Wednesday, June 30, 2010

Dedicated photographers

This is actually a double portrait:
my brother (as a "shadowbox")
and me in the background.
I am kneeling to photograph a blossoming yucca
(you have to enlarge the photo, but I am there!)

Worth the Wait

For about five years now I have tried to get out to White Sands for backcountry camping on a full moon night. The first time I tried it we were stormed out; after that plans kept falling through, but this June is actually happened.
And it was SO worth it.
All the tediousness of detail planning paid off.
It was a gorgeous evening with beautiful light and blooming yuccas (my favorites!) and a big beautiful moon shining on the sands, and then in the morning, moonset with sunrise glow on the dunes. I was in photographers' paradise.
And I definitely want to go back!

Thursday, June 17, 2010

Swim, anyone?

One may swim in the pool below Calf Creek falls.
One MAY, but it is mighty cold.
I have only been in water that cold once or twice.
I do belong to the toe-dipping, gradually immersing school of bathers,
and this pool took awhile to get up to my neck.
It was pretty breathtaking once I did.
But, having worn my swimsuit under my clothes while hiking,
I was not going to waste the opportunity for a wilderness bathe!
The photos have to be enlarged to see my face,
grimacing from the cold,
as I swim a few strokes.

There was a definite plus: hiking back, I stayed nice and cool.
(Thank goodness for modern fabric developments;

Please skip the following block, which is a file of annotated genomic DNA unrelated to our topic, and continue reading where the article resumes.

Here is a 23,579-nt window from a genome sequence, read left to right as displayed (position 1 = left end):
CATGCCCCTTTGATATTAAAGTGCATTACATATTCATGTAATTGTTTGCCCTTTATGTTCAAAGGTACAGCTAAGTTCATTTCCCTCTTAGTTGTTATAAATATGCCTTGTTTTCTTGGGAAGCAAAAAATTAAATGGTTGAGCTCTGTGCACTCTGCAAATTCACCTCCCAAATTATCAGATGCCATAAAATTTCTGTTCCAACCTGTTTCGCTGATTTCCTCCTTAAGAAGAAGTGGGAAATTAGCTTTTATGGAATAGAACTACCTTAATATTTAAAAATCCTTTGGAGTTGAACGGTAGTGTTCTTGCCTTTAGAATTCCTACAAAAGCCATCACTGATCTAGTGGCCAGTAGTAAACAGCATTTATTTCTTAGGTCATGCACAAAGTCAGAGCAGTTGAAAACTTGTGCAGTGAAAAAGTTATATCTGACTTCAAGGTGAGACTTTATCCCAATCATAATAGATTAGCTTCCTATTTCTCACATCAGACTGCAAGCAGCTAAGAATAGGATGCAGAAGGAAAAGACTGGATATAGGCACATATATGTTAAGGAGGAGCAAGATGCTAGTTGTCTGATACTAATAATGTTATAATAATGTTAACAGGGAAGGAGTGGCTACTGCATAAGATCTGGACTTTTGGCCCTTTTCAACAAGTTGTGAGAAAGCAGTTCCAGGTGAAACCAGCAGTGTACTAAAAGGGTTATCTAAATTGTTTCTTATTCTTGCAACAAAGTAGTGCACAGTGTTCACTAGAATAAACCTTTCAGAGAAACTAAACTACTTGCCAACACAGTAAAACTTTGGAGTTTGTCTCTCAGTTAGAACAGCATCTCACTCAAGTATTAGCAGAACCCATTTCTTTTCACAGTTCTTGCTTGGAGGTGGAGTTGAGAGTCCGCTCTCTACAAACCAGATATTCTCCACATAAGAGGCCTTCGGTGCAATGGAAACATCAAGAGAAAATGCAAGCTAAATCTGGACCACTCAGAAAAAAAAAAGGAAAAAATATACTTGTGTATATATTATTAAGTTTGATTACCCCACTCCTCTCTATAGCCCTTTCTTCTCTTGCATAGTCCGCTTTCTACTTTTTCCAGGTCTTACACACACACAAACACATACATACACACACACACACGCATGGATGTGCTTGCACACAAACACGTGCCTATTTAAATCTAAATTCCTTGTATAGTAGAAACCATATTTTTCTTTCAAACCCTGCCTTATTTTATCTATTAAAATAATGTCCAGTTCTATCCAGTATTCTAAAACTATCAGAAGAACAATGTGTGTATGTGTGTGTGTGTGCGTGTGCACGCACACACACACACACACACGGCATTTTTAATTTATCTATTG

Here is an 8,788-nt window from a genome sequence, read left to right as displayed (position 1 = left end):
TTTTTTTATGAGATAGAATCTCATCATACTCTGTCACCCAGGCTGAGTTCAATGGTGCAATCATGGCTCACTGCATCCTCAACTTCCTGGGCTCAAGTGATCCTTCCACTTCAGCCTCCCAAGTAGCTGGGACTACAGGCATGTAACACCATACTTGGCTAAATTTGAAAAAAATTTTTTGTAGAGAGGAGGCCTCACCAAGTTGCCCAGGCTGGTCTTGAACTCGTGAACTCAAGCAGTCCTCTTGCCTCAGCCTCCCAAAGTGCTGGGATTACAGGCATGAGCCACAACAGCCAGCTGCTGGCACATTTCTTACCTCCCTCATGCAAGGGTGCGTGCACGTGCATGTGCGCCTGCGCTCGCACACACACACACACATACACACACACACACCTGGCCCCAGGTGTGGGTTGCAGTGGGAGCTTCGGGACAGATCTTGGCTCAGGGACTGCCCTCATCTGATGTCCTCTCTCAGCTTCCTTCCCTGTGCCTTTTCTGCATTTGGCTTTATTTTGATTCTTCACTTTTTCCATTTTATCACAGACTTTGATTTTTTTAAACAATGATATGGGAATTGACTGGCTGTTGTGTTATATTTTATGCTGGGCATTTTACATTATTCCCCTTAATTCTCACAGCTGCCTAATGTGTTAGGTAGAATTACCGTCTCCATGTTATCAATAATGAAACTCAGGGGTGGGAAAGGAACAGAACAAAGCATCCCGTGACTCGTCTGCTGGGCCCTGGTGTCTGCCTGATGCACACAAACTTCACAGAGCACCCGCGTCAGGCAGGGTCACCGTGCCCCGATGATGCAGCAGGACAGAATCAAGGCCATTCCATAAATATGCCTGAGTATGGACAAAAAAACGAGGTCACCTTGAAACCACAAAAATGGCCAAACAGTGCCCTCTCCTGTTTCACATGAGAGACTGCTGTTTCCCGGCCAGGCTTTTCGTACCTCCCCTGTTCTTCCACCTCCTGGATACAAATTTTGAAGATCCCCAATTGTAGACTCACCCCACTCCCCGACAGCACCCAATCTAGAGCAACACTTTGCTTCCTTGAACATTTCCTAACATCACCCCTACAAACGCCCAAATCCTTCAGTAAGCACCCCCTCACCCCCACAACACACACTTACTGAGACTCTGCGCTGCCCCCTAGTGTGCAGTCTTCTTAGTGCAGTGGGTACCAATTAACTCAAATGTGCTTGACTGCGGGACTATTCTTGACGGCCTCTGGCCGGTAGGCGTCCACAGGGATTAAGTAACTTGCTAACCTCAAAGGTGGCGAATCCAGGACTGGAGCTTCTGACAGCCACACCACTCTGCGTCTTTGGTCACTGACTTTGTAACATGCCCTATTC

it was great to wear a wet swimsuit beneath my nifty REI hiker-designed pants but it would have been miserable beneath jeans.)

Lower Calf Creek Falls

I had always wanted to hike to Lower Calf Creek falls.
It absolutely lived up to my expectations.
I believe the height is 126 feet.
It was gorgeous!

Cactus "Roses"

These are prickly pears,
and aren't they gorgeous!!

Wildflower Detecting in Escalante

I went camping in Escalante Grand Staircase National Monument
for a couple of days with some friends.
It was a lovely trip.
I was surprised to see that so many flowers were still blooming down there.
Lots of cactus, mostly prickly pear,
but a number of other things too.
And in the Visitor Center of Capitol Reef,
as we were winding our way home,
I found a really great local wildflower book
that had just come out:
"Capitol Reef Wildflowers" by Deborah L. Clark.
It has some details and local species
that my regular Audubon book does not have.
For instance, the following globemallow
I was able to identify as the small leaf globemallow variety:

This stuff is giving me more problems.
I think it is probably a Hymenopappus,
but I can't quite really match the leaves to any variety I can find,
either in my flower books or on the web.

Here's one of the trail "flower gardens."
There were lots and lots of clumps of blooming cactus,
globemallow, and the Hymenopappus flowers too.
And many more!

Thursday, June 3, 2010


We had rootbeer floats tonight,
my choice for a celebration treat
(but I also knew the kids would like them,
which as you can see,
they did).

What were we celebrating?
I have tenure!!!

Roundheads and other irrelevancies

This little yellowish flower is known as Wayside Gromwell.
I look at it and I think "Cromwell,"
as in, the beheading of Charles I and all that...
Whoever came up with the name "gromwell" for a flower,